Twitter case study: Waitrose tweet contest- PR disaster or triumph?

16/01/2013

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A Twitter campaign from Waitrose became the subject of ridicule during September 2012, once again sparking the debate as to whether there’s ‘no such thing as bad publicity’ on social media. The supermarket invited Twitter customers to finish the sentence ‘I shop at Waitrose because…’, asking them to include the hashtag “#WaitroseReasons”. Most of the tweets made fun of Waitrose’s prices and its upmarket image. This case study examines the risks and rewards of running hashtag-based social media campaigns...

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Brand: Waitrose | Country: UK | Sector: Retail, Supermarket | Format: Twitter, social media

The John Lewis owned firm invited Twitter customers to finish the sentence ‘I shop at Waitrose because…’, asking them to include the hashtag “#WaitroseReasons”.

Within hours the hashtag was being mocked on the social network. Two Twitter posts ridiculed Waitrose by saying that the upmarket shop was the best place to pick up unicorn food and 24ct gold thread toilet paper.

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One Twitter post read, “I shop at Waitrose because it makes me feel important and I absolutely detest being surrounded by poor people. I also shop at Waitrose because I was once in the Holloway Road branch and heard a dad say ‘Put the papaya down, Orlando!’”

The latter tweet has since got its own hashtag and T-Shirt campaign.

Most of the tweets made fun of Waitrose’s prices, with one saying, “I shop at Waitrose because I think food must automatically be better if it costs three times as much.”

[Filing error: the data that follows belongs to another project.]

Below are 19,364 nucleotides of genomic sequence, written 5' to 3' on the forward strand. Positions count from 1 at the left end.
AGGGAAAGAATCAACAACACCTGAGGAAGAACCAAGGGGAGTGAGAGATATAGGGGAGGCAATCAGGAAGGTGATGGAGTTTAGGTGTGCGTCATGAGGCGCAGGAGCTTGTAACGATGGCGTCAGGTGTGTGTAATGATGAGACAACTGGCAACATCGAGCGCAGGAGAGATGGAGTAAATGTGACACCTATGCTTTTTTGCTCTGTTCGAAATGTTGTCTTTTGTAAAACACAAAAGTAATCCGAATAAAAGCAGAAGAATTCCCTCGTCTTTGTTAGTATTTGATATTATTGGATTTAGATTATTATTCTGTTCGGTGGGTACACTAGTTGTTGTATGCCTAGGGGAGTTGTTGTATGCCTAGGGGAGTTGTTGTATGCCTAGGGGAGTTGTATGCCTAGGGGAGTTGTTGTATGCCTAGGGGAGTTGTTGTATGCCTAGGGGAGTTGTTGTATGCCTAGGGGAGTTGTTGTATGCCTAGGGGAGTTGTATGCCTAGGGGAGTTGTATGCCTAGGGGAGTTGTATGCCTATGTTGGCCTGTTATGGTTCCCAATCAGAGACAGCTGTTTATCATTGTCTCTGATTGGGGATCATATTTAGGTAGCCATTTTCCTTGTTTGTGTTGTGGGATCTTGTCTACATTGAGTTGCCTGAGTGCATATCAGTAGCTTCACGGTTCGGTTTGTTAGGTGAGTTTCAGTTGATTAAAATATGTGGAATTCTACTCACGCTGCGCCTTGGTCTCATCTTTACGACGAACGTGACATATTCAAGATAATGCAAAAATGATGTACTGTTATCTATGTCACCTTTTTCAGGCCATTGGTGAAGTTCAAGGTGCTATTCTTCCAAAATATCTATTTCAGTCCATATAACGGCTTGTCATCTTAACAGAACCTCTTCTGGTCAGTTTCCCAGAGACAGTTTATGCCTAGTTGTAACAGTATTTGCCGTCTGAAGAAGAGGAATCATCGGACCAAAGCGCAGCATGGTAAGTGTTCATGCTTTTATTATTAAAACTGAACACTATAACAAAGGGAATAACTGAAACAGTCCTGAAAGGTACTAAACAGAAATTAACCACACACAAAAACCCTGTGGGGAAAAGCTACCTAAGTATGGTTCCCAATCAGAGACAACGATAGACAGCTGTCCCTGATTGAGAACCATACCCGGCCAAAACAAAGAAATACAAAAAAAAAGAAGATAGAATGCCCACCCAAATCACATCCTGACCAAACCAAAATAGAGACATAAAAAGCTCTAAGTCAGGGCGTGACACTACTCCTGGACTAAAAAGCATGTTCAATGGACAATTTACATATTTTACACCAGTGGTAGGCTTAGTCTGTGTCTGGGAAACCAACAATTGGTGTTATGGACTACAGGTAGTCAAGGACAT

There were some tweets where the supermarket garnered some praise and some genuine comments such as, “Because wine is arranged on the shelves by region rather than colour.” were also seen.

In response, Waitrose issued a statement with a straight yet stern disposition, “Thanks for all the genuine and funny #WaitroseReasons tweets. We always like to hear what you think and enjoyed reading most of them.”

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Bad publicity or savvy marketing?

While being ridiculed, the Waitrose campaign also earned widespread coverage in national media outlets , leading many to suggest the campaign proved a very cost-effective investment (it cost nothing) which enforced its upmarket image, without condoning the 'snobbery' associated with the negative comments.

As reports suggest that Waitrose’s “botched” Twitter campaign has made the brand a “laughing stock”, Jason Woodford, CEO of digital marketing agency SiteVisibility, gives the campaign a ten out of ten and suggests this has reinforced Waitrose’s brand values of quality and excellent service as a key point of differentiation from the other grocery chains.

Jason Woodford comments: “The “botched” Twitter campaign which has made Waitrose a “laughing stock” gets my full backing and a ten out of ten from me. Have we become that naïve to believe that one of our most respected supermarket chains wasn’t both prepared nor expecting such comments which - and let’s choose this phrase carefully – reinforced its upmarket image. We are talking about one of our largest brands who I suspect fully appreciates who its clientele is and how they, and indeed the regulars of other supermarket chains, behave on social networking websites.

“In fact, any elements of “class bashing” has probably increased the ‘snob’ value of shopping at Waitrose amongst its target audience. This was a very clever marketing ploy from Waitrose and it has reinforced its brand values of quality and reliably excellent service as a key point of differentiation from the other grocery chains. Their marketing team and management has managed to reflect a personality as well by recognising the humorous elements of both their campaign and some of the responses its encouraged. I think they should give themselves a pat on the back. He who laughs last, laughs loudest.”

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